that each one of you know how to control his own body in holiness and honour, (1 Thessalonians 4:4, ESV)

The Greek in this verse uses the word “vessel” (translated as “body”), and adds the word “own” (translated as “control”).  The context here is very clear:  live holy, avoid sexual immorality, not in passionate lust like the heathen, no one should wrong his brother (which in the context means to not defile the marriage of another).  Another translation of this verse can then go like this:

“For this is the will of God, even your sanctification, that you keep yourselves from fornication, that every one of you know how to hold his own vessel in sanctification and honour (i.e., live with his wife in sanctification and honour), not in passionate just like the Gentiles who know not God.

This corresponds with Paul’s teaching in 1 Corinthians 7:2

But because of the temptation to sexual immorality, each man should have his own wife and each woman her own husband. (1 Corinthians 7:2, ESV)

The unfaithfulness and spiritual adultery of God’s people stood in the way of the nations to seek God.  In the same way, unfaithfulness in the marriage will stand in the way of outsiders seeking the Lord.  On the contrary, the faithful and godly marriage reflects something of the relationship between Christ and his church, and it’s at this point that marriage is such a mighty tool for evangelism:  it is not only an example to your children to love the Lord, but it is attractive to outsiders.  It becomes one of the best and successful tools for evangelism.

Understanding and knowledge

A translation of 1 Pet 3:7 reads:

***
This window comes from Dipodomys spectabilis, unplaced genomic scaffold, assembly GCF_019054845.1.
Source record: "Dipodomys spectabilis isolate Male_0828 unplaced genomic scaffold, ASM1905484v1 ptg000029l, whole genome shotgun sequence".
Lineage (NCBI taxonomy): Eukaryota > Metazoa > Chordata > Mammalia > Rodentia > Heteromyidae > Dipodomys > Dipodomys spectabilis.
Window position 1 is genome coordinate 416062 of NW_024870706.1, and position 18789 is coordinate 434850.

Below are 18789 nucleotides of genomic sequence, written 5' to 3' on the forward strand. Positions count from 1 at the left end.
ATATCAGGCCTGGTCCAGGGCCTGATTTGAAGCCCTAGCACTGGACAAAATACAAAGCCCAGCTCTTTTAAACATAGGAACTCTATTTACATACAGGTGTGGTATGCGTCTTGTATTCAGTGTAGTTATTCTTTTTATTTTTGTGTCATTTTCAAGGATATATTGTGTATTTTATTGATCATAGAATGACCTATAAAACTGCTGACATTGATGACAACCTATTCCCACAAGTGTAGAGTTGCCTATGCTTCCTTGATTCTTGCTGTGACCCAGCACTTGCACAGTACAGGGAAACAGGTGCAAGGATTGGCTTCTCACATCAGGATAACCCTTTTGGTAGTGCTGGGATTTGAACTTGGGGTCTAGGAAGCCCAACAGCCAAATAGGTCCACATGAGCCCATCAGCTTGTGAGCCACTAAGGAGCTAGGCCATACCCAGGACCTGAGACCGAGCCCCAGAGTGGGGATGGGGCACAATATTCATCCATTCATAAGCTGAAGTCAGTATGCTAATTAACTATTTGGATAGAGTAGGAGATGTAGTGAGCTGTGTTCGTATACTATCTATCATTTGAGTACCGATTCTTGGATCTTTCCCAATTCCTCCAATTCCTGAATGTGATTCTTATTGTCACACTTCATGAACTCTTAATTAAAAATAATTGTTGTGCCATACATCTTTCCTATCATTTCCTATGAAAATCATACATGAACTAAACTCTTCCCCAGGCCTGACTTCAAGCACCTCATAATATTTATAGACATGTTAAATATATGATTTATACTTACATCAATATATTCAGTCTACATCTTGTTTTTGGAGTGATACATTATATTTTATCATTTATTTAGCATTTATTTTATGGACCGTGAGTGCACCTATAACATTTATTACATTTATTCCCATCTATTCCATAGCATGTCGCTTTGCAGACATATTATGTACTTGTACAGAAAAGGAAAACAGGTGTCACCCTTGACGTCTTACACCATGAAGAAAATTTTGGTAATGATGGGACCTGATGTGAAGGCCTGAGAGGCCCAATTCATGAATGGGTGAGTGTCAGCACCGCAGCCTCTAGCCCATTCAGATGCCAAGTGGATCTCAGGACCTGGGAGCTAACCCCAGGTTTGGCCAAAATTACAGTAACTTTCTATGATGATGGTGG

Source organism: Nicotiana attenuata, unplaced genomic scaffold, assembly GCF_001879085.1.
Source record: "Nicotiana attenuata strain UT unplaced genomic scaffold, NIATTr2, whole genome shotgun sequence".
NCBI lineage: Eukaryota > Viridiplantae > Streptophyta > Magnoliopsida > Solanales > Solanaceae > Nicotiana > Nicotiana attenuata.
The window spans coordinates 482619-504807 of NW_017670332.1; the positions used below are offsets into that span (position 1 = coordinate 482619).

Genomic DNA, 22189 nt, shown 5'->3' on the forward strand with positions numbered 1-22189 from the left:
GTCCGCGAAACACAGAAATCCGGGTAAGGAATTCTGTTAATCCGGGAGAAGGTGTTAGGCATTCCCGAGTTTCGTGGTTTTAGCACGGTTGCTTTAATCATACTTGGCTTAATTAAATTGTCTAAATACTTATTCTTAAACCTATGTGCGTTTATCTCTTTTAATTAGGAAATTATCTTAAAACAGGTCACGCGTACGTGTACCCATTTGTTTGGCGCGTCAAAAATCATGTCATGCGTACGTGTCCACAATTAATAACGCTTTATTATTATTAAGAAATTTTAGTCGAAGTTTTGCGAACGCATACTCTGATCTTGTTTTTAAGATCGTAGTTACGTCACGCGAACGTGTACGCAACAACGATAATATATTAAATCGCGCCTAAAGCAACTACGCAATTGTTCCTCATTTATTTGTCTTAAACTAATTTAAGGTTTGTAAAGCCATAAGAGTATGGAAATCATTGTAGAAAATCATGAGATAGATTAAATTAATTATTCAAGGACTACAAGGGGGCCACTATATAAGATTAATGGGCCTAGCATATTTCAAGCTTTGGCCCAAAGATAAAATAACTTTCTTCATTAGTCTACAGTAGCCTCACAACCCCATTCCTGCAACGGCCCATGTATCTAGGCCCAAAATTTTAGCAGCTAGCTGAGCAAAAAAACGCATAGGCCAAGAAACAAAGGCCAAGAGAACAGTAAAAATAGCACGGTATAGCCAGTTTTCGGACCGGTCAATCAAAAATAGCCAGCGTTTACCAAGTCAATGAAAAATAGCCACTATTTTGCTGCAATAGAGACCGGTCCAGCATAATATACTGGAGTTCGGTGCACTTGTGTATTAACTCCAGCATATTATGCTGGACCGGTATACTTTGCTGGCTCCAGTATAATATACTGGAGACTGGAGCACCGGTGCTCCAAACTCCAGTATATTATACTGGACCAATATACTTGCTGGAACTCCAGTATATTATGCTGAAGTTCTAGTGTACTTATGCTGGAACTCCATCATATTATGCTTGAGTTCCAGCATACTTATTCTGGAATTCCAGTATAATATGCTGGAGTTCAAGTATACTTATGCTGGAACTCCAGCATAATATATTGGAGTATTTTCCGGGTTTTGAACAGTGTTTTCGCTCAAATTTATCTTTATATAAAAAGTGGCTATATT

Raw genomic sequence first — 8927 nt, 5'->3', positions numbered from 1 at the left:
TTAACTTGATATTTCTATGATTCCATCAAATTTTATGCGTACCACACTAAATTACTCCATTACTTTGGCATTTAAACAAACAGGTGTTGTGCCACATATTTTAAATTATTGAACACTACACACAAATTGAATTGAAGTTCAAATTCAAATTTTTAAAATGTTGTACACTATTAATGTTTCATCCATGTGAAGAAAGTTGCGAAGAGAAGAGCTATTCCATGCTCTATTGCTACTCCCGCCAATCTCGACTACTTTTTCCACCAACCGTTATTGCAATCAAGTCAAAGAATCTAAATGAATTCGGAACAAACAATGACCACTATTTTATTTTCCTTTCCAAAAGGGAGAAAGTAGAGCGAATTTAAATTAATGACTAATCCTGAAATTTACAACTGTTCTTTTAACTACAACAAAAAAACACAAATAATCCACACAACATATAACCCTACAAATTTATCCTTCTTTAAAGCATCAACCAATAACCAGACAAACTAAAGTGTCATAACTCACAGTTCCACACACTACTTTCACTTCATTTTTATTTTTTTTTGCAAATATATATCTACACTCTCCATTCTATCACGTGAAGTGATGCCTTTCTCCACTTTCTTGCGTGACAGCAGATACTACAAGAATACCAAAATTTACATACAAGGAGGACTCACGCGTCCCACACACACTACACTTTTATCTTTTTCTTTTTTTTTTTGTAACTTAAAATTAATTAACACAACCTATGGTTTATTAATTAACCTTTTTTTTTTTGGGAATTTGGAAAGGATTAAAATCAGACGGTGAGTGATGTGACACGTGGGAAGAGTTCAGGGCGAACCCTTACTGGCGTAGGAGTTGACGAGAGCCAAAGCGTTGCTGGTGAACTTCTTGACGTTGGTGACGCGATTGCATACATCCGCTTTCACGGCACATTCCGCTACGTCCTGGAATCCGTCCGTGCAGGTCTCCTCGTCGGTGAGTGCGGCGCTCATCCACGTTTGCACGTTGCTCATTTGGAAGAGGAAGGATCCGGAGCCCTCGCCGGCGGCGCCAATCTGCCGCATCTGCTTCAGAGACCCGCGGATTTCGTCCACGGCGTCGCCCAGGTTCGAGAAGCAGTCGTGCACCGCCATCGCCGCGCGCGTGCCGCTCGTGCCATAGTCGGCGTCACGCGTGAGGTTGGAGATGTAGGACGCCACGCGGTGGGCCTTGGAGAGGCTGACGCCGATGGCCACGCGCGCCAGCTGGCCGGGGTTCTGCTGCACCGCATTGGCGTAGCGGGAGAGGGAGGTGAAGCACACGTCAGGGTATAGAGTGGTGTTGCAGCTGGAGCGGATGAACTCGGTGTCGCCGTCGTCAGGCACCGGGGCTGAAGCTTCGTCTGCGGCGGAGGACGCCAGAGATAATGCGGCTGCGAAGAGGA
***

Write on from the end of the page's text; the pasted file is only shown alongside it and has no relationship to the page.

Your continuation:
Likewise, husbands, live with your wives in an understanding way  (1 Peter 3:7, ESV)

Most of us will never know how to understand our wives!  So, what does this verse tell us?  I know one can stretch the point a bit, but “know” and “knowledge” in the Scriptures very often refers to the intimate relationship between husband and wife.  In the same way do we find the word in Hosea – the book about God’s marriage relationship with his people – and brings out this charge against the people:

My people are destroyed for lack of knowledge; because you have rejected knowledge, I reject you …(Hosea 4:6, ESV)

Of course this knowledge implies knowledge, but the lack thereof stems from their poor relationship with the Lord.

In the same way, it is possible to understand the words in 1 Peter 3:7 that the husband’s relationship to God is somehow conditioned by or dependent on his relationship with his wife, and vice versa.  If husbands do not apply everything they know about God and his Word in their marriage relationships, marriage will suffer.  The verse says:  both will receive the gift of life.  It is God who gives it, and He is most pleased when husband and wife live in a relationship which reflects his relationship with his church.

A good marriage and answered prayers

A crippled marriage relationship has a result a crippled prayer life.  A healthy marriage has a result a healthy prayer life.  A husband who does not know Christ and his redeeming love for his church, which is his bride-church, will not know how to pray for his family, or even the word around him.  We cannot try to get around this.  We may say how many prayers, and we might even be serious about it, but according to this text, we will have unanswered prayers if there is something wrong in our relationship as marriage partners.

I think the same applies for the wives:  if they do not understand their relationship with Christ correctly, and live in perfect submission to Him as the Bible says, they prayers will remain unanswered.

A house that prays together is a house that stays together.  I wonder if our stale prayer life as a church can not be taken back to unfulfilled marriage relationships.

Sermon preached by Rev D. Rudi Schwartz on 4th October 2015